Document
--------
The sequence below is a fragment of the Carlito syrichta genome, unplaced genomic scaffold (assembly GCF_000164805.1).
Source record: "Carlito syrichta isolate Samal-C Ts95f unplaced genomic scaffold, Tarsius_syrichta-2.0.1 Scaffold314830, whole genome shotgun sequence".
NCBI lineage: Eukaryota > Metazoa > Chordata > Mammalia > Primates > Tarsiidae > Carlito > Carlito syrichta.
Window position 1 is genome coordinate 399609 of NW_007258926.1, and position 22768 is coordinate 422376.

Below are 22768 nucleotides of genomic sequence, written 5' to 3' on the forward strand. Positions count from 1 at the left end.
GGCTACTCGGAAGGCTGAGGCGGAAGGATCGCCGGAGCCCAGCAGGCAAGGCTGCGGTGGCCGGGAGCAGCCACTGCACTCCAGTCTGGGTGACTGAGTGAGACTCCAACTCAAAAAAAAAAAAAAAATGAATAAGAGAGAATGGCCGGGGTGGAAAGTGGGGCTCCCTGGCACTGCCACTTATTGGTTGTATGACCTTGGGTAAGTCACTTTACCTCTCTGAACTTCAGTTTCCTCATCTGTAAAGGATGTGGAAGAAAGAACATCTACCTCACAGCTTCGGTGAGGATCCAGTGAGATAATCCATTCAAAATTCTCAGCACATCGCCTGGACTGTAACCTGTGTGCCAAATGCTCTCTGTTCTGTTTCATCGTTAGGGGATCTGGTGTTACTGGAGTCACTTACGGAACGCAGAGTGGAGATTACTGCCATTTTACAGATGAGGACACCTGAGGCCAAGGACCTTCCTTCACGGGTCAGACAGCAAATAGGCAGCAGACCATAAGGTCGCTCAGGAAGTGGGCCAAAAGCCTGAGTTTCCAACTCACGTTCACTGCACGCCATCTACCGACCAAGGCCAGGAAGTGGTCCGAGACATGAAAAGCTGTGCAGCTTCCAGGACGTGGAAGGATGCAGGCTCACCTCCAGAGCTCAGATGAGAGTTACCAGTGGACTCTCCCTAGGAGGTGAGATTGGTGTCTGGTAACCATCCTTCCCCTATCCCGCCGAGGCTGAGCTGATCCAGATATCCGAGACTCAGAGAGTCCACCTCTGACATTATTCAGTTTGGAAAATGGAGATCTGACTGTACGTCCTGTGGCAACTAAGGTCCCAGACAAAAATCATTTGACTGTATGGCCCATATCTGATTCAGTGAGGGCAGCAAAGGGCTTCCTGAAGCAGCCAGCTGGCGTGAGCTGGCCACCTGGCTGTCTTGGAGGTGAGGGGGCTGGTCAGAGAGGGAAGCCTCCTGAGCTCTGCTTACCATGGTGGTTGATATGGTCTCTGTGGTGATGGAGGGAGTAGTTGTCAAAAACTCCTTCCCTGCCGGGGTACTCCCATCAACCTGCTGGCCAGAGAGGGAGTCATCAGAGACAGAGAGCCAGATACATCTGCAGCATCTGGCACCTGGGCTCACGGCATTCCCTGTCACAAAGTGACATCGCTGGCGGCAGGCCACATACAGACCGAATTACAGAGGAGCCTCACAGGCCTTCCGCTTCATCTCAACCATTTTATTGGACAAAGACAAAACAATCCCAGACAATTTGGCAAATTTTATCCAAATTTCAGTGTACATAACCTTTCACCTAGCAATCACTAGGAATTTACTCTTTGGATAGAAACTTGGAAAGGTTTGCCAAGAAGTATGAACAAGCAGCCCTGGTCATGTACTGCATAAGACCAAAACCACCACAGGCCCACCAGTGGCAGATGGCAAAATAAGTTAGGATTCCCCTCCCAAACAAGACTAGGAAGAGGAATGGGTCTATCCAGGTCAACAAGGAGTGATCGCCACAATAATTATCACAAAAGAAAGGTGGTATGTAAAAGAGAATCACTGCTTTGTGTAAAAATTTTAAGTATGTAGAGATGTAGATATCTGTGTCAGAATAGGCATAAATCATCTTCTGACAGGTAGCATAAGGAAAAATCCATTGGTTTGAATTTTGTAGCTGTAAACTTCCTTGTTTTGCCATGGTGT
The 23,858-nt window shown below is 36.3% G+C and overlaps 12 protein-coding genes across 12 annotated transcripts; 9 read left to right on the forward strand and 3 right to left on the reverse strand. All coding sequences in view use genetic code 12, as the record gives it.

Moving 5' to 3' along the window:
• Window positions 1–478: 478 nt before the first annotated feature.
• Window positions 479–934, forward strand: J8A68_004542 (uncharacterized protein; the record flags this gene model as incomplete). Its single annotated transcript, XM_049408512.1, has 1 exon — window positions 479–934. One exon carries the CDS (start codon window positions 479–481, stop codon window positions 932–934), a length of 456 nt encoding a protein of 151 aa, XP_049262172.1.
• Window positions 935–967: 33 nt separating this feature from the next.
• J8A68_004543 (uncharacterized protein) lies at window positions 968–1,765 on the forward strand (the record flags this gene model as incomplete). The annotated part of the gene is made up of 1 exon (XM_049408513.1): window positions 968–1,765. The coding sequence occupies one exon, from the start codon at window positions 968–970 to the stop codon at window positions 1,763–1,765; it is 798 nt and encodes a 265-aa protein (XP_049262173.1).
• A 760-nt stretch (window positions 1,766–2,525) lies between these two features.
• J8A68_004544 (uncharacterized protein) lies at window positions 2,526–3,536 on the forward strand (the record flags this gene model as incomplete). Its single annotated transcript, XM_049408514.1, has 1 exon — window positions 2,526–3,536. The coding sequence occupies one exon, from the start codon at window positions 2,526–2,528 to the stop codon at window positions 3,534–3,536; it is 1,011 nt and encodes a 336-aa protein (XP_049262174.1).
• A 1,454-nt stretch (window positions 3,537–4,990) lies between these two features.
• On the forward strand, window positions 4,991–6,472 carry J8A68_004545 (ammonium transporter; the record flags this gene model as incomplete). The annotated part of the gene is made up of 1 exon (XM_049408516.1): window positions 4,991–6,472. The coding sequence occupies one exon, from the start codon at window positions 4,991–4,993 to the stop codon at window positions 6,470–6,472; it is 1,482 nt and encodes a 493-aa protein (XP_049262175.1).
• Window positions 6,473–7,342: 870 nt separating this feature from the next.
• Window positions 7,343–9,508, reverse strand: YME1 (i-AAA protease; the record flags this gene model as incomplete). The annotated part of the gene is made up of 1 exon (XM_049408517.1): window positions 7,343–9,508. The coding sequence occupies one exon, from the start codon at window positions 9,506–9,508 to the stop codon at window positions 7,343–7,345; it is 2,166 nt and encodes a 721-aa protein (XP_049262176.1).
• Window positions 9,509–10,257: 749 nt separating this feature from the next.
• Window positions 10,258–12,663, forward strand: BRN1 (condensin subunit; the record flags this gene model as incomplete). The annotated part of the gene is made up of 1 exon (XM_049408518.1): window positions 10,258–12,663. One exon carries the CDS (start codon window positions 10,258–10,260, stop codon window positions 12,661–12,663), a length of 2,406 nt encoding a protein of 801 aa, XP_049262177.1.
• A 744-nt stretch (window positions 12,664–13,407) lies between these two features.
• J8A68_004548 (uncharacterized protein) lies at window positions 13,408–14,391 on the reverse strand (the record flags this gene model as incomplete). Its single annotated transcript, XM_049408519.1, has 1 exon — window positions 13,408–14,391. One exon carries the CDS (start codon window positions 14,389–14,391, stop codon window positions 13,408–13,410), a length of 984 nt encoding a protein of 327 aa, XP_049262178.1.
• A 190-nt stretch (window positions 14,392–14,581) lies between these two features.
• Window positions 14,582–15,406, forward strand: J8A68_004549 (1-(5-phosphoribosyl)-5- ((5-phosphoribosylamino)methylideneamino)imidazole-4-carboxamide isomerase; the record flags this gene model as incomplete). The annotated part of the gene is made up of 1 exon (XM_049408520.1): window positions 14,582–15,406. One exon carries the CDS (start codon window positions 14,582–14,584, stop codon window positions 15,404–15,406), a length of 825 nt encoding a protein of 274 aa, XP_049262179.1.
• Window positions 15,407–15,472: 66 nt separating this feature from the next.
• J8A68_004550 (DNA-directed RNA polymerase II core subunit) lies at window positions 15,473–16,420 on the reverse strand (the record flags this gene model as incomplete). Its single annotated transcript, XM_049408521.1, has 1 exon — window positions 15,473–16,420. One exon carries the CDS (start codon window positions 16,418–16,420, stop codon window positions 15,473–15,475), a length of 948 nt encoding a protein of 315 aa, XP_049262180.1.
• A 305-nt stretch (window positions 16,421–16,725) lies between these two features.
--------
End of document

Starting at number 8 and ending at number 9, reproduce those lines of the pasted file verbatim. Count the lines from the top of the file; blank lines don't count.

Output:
Moving 5' to 3' along the window:
• Window positions 1–478: 478 nt before the first annotated feature.